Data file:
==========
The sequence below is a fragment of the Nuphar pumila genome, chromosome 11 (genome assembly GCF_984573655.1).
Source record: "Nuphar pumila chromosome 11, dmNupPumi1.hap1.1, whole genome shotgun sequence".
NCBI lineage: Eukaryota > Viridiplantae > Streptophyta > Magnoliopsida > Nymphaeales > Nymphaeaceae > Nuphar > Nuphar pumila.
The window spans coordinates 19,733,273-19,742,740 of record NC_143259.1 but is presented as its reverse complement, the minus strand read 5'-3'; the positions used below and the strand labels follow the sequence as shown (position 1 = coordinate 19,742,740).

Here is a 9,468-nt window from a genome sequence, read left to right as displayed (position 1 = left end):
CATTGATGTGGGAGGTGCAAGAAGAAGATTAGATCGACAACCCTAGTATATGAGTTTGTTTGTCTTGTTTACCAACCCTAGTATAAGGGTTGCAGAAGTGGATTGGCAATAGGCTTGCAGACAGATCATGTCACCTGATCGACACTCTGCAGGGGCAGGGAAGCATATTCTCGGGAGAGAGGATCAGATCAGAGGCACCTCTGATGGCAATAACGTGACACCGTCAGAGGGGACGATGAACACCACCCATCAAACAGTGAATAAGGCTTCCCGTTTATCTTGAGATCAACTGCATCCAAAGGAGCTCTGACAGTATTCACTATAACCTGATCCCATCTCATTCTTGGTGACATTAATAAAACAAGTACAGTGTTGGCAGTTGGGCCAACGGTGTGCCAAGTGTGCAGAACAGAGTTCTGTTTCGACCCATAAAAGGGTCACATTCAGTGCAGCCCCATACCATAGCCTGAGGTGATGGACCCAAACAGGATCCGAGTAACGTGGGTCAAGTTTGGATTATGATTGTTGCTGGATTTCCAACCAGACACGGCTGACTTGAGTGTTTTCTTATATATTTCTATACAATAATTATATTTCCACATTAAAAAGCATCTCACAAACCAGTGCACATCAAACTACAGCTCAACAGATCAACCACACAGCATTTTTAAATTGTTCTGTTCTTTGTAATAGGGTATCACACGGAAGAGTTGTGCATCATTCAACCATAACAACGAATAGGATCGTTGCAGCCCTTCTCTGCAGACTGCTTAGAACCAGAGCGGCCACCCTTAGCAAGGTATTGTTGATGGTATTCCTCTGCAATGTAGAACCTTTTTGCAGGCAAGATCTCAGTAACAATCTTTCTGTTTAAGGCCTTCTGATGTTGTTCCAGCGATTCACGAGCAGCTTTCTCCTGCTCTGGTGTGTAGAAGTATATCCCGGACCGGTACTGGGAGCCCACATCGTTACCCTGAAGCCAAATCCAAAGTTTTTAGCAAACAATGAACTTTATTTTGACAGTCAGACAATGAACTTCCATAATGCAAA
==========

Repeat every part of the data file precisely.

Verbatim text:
The sequence below is a fragment of the Nuphar pumila genome, chromosome 11 (genome assembly GCF_984573655.1).
Source record: "Nuphar pumila chromosome 11, dmNupPumi1.hap1.1, whole genome shotgun sequence".
NCBI lineage: Eukaryota > Viridiplantae > Streptophyta > Magnoliopsida > Nymphaeales > Nymphaeaceae > Nuphar > Nuphar pumila.
The window spans coordinates 19,733,273-19,742,740 of record NC_143259.1 but is presented as its reverse complement, the minus strand read 5'-3'; the positions used below and the strand labels follow the sequence as shown (position 1 = coordinate 19,742,740).

Here is a 9,468-nt window from a genome sequence, read left to right as displayed (position 1 = left end):
CATTGATGTGGGAGGTGCAAGAAGAAGATTAGATCGACAACCCTAGTATATGAGTTTGTTTGTCTTGTTTACCAACCCTAGTATAAGGGTTGCAGAAGTGGATTGGCAATAGGCTTGCAGACAGATCATGTCACCTGATCGACACTCTGCAGGGGCAGGGAAGCATATTCTCGGGAGAGAGGATCAGATCAGAGGCACCTCTGATGGCAATAACGTGACACCGTCAGAGGGGACGATGAACACCACCCATCAAACAGTGAATAAGGCTTCCCGTTTATCTTGAGATCAACTGCATCCAAAGGAGCTCTGACAGTATTCACTATAACCTGATCCCATCTCATTCTTGGTGACATTAATAAAACAAGTACAGTGTTGGCAGTTGGGCCAACGGTGTGCCAAGTGTGCAGAACAGAGTTCTGTTTCGACCCATAAAAGGGTCACATTCAGTGCAGCCCCATACCATAGCCTGAGGTGATGGACCCAAACAGGATCCGAGTAACGTGGGTCAAGTTTGGATTATGATTGTTGCTGGATTTCCAACCAGACACGGCTGACTTGAGTGTTTTCTTATATATTTCTATACAATAATTATATTTCCACATTAAAAAGCATCTCACAAACCAGTGCACATCAAACTACAGCTCAACAGATCAACCACACAGCATTTTTAAATTGTTCTGTTCTTTGTAATAGGGTATCACACGGAAGAGTTGTGCATCATTCAACCATAACAACGAATAGGATCGTTGCAGCCCTTCTCTGCAGACTGCTTAGAACCAGAGCGGCCACCCTTAGCAAGGTATTGTTGATGGTATTCCTCTGCAATGTAGAACCTTTTTGCAGGCAAGATCTCAGTAACAATCTTTCTGTTTAAGGCCTTCTGATGTTGTTCCAGCGATTCACGAGCAGCTTTCTCCTGCTCTGGTGTGTAGAAGTATATCCCGGACCGGTACTGGGAGCCCACATCGTTACCCTGAAGCCAAATCCAAAGTTTTTAGCAAACAATGAACTTTATTTTGACAGTCAGACAATGAACTTCCATAATGCAAA